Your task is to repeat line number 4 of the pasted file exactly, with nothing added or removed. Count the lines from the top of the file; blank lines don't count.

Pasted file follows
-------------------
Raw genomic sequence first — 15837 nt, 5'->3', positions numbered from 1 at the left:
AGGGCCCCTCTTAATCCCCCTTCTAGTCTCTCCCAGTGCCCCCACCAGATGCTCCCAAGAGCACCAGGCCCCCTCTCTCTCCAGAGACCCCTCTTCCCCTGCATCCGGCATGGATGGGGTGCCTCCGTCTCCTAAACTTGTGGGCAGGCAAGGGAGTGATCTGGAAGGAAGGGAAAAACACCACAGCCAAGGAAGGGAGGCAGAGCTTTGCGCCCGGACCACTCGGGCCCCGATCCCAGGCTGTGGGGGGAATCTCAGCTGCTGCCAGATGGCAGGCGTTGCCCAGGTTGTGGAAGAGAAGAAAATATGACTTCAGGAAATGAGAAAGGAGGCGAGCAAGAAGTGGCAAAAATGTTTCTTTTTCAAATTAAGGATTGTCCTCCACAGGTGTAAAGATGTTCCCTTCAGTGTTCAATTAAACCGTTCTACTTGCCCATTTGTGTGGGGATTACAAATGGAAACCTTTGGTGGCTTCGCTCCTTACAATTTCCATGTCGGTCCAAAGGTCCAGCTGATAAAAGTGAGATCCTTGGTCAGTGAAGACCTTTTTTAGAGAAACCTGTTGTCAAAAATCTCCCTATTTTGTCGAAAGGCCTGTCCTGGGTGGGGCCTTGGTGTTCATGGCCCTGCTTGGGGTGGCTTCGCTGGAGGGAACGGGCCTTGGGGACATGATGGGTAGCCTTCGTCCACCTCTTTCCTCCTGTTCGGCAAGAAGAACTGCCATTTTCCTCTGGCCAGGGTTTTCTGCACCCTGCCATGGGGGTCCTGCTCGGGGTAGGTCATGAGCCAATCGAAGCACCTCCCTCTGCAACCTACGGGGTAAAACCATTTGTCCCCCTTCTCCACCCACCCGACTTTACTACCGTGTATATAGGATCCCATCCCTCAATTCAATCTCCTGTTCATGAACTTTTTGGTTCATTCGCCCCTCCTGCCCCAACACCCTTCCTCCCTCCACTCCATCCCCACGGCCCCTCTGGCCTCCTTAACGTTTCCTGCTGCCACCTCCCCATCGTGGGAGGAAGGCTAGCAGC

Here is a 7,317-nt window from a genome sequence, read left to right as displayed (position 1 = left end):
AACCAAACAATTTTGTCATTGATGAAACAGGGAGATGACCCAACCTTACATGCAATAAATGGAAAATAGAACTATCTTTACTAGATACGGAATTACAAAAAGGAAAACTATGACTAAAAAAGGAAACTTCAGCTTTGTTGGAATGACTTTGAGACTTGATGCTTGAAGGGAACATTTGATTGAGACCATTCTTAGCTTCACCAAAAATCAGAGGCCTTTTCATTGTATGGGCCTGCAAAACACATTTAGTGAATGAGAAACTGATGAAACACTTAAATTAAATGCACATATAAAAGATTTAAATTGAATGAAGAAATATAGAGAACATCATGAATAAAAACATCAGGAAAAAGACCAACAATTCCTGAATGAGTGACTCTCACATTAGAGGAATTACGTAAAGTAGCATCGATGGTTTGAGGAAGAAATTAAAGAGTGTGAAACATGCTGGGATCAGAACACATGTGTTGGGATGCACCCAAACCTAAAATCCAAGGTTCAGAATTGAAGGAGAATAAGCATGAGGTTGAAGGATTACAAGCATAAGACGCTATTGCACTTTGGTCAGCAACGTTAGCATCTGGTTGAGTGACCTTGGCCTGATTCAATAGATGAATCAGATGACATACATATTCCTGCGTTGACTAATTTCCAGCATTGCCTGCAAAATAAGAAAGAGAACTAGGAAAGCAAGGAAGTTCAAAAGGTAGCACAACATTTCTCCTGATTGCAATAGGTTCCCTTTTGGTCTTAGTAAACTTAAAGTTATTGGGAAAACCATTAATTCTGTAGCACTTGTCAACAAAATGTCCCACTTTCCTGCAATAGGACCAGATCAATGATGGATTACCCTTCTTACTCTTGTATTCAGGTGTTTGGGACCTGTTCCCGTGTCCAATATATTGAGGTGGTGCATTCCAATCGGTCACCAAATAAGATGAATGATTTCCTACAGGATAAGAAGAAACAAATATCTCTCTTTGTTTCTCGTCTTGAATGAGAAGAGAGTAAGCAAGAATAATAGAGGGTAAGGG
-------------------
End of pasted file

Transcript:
AACCAAACAATTTTGTCATTGATGAAACAGGGAGATGACCCAACCTTACATGCAATAAATGGAAAATAGAACTATCTTTACTAGATACGGAATTACAAAAAGGAAAACTATGACTAAAAAAGGAAACTTCAGCTTTGTTGGAATGACTTTGAGACTTGATGCTTGAAGGGAACATTTGATTGAGACCATTCTTAGCTTCACCAAAAATCAGAGGCCTTTTCATTGTATGGGCCTGCAAAACACATTTAGTGAATGAGAAACTGATGAAACACTTAAATTAAATGCACATATAAAAGATTTAAATTGAATGAAGAAATATAGAGAACATCATGAATAAAAACATCAGGAAAAAGACCAACAATTCCTGAATGAGTGACTCTCACATTAGAGGAATTACGTAAAGTAGCATCGATGGTTTGAGGAAGAAATTAAAGAGTGTGAAACATGCTGGGATCAGAACACATGTGTTGGGATGCACCCAAACCTAAAATCCAAGGTTCAGAATTGAAGGAGAATAAGCATGAGGTTGAAGGATTACAAGCATAAGACGCTATTGCACTTTGGTCAGCAACGTTAGCATCTGGTTGAGTGACCTTGGCCTGATTCAATAGATGAATCAGATGACATACATATTCCTGCGTTGACTAATTTCCAGCATTGCCTGCAAAATAAGAAAGAGAACTAGGAAAGCAAGGAAGTTCAAAAGGTAGCACAACATTTCTCCTGATTGCAATAGGTTCCCTTTTGGTCTTAGTAAACTTAAAGTTATTGGGAAAACCATTAATTCTGTAGCACTTGTCAACAAAATGTCCCACTTTCCTGCAATAGGACCAGATCAATGATGGATTACCCTTCTTACTCTTGTATTCAGGTGTTTGGGACCTGTTCCCGTGTCCAATATATTGAGGTGGTGCATTCCAATCGGTCACCAAATAAGATGAATGATTTCCTACAGGATAAGAAGAAACAAATATCTCTCTTTGTTTCTCGTCTTGAATGAGAAGAGAGTAAGCAAGAATAATAGAGGGTAAGGG